Dr. Alice Evans- Ten Thousand Years of Patriarchy
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  Dr. Alice Evans- Ten Thousand Years of Patriarchy
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« on: April 30, 2023, 09:52:37 PM »

Wasn't sure if this belonged in this subforum given how US elections-centric the topics are, but I saw RINO TOM's thread on the cultural history of Denmark and SnowLabrador's thread on Christianity's historical impact (bless his heart) on the first page, so I think this'll be fine.

Overview-
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Our world is marked by the Great Gender Divergence. Objective data on employment, governance, laws, and violence shows that all societies are gender unequal, some more than others. In South Asia, North Africa and the Middle East, it is men who provide for their families and organise politically. Chinese women work but are still locked out of politics. Latin America has undergone radical transformation, staging massive rallies against male violence and nearly achieving gender parity in political representation. Scandinavia still comes closest to a feminist utopia, but for most of history Europe was far more patriarchal than matrilineal South East Asia and Southern Africa.

What explains the Great Gender Divergence? It emerged in the twentieth century as a result of the great divergence in economic and political development across countries. In countries that underwent rapid growth, technological change freed women from domestic drudgery while industry and services increased demand for their labour. Paid work in the public sphere enables women to build strong supportive friendships. They build solidarity.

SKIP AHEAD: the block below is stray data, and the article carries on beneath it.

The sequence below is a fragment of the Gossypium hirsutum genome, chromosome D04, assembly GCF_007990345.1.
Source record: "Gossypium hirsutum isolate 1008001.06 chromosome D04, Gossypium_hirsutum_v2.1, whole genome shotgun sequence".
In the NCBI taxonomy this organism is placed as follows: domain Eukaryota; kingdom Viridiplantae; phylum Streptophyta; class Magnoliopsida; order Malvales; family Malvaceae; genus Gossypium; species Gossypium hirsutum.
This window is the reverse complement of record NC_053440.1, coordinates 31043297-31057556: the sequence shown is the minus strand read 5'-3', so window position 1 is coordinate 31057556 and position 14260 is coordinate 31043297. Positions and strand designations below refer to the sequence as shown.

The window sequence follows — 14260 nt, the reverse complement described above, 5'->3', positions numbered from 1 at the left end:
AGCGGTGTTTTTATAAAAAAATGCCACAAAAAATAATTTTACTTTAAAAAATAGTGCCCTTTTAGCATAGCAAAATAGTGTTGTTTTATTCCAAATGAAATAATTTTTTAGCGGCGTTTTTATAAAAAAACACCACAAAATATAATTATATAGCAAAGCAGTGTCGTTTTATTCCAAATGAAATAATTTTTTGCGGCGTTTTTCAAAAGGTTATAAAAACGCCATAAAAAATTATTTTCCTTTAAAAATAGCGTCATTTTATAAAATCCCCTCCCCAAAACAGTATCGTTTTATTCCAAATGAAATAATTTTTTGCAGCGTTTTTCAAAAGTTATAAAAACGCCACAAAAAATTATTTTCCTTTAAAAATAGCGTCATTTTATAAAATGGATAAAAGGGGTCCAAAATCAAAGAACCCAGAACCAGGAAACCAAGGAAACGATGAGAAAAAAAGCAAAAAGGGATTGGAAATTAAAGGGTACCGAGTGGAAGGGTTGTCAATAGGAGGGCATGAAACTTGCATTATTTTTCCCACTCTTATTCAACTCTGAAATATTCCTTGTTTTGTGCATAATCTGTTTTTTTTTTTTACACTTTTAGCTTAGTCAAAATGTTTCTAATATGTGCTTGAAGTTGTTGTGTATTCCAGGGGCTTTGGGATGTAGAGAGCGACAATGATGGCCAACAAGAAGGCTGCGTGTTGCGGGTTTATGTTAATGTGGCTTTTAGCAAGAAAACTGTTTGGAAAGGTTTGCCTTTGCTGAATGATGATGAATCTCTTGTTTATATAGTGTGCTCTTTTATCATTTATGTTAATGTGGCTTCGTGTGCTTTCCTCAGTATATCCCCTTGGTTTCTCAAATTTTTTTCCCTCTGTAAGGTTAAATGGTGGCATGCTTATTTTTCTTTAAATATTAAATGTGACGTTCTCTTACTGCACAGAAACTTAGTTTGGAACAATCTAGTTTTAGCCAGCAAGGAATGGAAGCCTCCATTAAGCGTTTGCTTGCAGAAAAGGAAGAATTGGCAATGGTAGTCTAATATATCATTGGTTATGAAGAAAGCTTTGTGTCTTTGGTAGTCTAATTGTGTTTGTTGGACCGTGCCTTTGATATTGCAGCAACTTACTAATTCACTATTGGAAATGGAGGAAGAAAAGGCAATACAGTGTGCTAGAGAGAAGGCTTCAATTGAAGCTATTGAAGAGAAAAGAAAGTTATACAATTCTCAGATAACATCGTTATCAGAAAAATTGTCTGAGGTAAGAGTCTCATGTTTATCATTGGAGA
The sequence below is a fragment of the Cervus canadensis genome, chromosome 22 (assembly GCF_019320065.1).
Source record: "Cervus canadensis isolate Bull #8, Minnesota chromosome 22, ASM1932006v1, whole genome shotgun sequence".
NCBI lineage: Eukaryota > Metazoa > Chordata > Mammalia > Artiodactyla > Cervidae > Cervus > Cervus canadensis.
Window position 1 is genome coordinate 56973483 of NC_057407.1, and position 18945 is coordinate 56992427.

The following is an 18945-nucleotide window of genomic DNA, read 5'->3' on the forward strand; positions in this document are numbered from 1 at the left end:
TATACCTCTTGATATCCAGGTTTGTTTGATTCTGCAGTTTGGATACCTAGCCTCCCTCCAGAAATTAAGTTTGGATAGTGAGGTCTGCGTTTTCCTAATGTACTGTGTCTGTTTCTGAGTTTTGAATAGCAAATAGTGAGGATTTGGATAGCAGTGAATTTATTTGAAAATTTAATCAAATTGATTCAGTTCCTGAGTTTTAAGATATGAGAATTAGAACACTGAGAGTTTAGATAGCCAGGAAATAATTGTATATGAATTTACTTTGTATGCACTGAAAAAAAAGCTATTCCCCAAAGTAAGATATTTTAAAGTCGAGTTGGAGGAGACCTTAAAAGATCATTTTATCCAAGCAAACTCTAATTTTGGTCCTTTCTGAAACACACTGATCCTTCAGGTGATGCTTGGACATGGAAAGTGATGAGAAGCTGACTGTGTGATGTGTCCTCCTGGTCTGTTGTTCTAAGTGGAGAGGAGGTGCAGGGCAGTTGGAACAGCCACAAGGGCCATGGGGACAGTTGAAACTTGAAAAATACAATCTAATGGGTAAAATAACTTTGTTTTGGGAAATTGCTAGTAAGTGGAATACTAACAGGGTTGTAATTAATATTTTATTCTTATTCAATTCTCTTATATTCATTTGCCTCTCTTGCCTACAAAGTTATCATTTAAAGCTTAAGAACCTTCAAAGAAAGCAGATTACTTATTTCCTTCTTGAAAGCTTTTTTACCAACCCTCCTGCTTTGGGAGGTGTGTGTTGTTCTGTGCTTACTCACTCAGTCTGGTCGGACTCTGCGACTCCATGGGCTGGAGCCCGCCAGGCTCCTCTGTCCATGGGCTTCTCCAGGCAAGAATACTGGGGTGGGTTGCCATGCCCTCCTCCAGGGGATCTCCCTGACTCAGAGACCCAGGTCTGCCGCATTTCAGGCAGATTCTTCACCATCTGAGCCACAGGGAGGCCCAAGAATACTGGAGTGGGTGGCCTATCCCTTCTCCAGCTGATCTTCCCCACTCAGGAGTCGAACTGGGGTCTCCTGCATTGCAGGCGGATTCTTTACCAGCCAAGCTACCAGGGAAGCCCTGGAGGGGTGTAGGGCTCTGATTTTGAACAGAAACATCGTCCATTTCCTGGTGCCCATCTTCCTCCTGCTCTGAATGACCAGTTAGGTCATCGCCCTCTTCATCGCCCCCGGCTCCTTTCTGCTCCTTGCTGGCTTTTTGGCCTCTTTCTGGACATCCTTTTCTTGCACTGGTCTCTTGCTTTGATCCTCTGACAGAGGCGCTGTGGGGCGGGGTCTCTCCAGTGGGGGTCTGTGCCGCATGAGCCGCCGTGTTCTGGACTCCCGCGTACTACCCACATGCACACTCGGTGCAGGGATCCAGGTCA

Democratisation is equally fundamental. Overturning men’s political dominance and impunity for violence requires relentless mobilisation.

Culture, however, mediates the rate at which women seize opportunities created by development and democratisation. Patrilineal societies face what I call an “honour-income trade-off”. Female employment only rises if its economic returns are sufficiently large to compensate for men’s loss of honour. Otherwise, women remain dependent on patriarchal guardians, vulnerable to abuse and control.